By Jonah Halper
There are a myriad of articles and blog posts emphasizing the importance of investing time and energy in the relationship when fundraising from prospective and existing donors. But that advice is already built on the fact that you already have a cursory relationship with the donor. Let’s take a step back and ask: How do we “turn the donor on?” How do I make a good first impression, while properly conveying my organization’s mission and vision?
I have seen some great, and some very bad, first dates with potential donors. When you have the opportunity to meet with a prospective donor for the first time, the desire to run through every program and service your organization offers may be overwhelming. Yes, you are super excited about your programs, and yes, you feel the time constraint, but this approach often translates into a very self-centered meeting, where you are trying to get through your pitch within the allotted amount of time. Your organization may indeed do great work, and there is plenty to share with your prospective donors, but remember you are playing the long game. If your goal is to make this the first of numerous meetings and interactions, then slow down, hotshot!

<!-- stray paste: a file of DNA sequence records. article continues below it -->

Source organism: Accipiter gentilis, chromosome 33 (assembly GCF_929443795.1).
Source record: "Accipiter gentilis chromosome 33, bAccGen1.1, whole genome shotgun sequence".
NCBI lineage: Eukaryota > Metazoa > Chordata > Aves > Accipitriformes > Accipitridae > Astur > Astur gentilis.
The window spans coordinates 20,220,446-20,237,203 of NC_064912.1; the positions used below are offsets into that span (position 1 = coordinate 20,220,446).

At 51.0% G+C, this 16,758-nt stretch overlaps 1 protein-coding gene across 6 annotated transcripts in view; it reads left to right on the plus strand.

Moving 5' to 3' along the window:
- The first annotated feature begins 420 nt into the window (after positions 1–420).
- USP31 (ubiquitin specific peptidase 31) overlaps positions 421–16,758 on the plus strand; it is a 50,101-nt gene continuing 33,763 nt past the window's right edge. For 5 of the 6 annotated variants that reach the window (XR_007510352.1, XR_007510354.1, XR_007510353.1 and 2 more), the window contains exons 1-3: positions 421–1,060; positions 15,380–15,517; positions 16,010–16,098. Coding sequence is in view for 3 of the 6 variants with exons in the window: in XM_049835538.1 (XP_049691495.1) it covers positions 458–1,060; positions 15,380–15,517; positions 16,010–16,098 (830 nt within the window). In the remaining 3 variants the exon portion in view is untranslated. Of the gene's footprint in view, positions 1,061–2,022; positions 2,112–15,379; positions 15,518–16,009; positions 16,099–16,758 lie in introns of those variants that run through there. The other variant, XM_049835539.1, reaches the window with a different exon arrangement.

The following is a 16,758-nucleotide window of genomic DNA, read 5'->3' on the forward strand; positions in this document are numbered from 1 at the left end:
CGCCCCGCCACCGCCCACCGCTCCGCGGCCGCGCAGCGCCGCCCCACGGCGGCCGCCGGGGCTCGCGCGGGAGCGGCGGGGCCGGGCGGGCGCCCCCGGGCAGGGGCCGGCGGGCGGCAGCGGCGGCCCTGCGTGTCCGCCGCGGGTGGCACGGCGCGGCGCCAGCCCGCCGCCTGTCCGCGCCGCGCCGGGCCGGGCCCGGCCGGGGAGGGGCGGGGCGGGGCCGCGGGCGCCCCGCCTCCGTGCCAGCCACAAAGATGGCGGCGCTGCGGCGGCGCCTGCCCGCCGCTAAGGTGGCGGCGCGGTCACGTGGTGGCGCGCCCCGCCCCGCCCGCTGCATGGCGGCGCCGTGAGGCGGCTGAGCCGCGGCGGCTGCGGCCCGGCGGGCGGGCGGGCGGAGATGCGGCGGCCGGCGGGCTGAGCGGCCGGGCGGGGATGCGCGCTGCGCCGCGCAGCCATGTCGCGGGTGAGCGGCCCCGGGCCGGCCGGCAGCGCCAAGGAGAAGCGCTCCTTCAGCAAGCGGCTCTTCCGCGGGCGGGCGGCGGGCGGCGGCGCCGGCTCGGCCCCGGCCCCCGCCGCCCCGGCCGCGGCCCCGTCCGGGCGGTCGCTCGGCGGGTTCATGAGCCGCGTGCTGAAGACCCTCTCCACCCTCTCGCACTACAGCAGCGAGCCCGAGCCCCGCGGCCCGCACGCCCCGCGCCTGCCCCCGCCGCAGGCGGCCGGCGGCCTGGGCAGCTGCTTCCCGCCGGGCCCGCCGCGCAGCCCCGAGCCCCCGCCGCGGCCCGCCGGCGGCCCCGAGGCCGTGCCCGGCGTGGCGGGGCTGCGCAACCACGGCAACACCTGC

In dating and courtship, you would never get past the first date if you were self-centered and your conversation is all “I” and “me.” Good flirtation is a manifestation of your confidence, and not a sign of desperation. Therefore, when you are early in your relationship with a prospective donor, only offer information that relates directly to the conversation, and avoid rambling through a whole sales pitch. Stay in the moment and think how you can make the person you are talking to feel good in the process. When opportunities arise to elucidate on your mission or programs and services, then you can share them with enthusiasm.
How can you flirt effectively with a new prospect? Here are a few helpful suggestions:
Give them backstage access. If you have something exciting you are working on, whether it’s a new program, event, or upcoming publicity, give your prospect the inside scoop before it becomes available to your general audience. This will let them have a snapshot of your good work while also getting VIP treatment by receiving exclusive information from you.
Get their hands dirty. Have something specific that can require your prospects help and leave them feeling accomplished? Ask them to help out in a very limited way. Leave them wanting more.
Ask them for relationship advice. Assuming you are working on multiple prospects, you are probably trying to figure out engagement strategies for other folks besides the one in front of you. Get their opinion on the best way to engage someone else. This forces your prospect to put themselves in another potential donor’s shoes, and this tends to become a self-fulfilling prophecy for themselves!
There is no manual when it comes to donor cultivation and engagement, but just like dating, if you are other-focused and looking for ways to give your prospective donor meaningful opportunities, then your meetings will be less self-centered, more flirtatious, and a lot more attractive to your donors!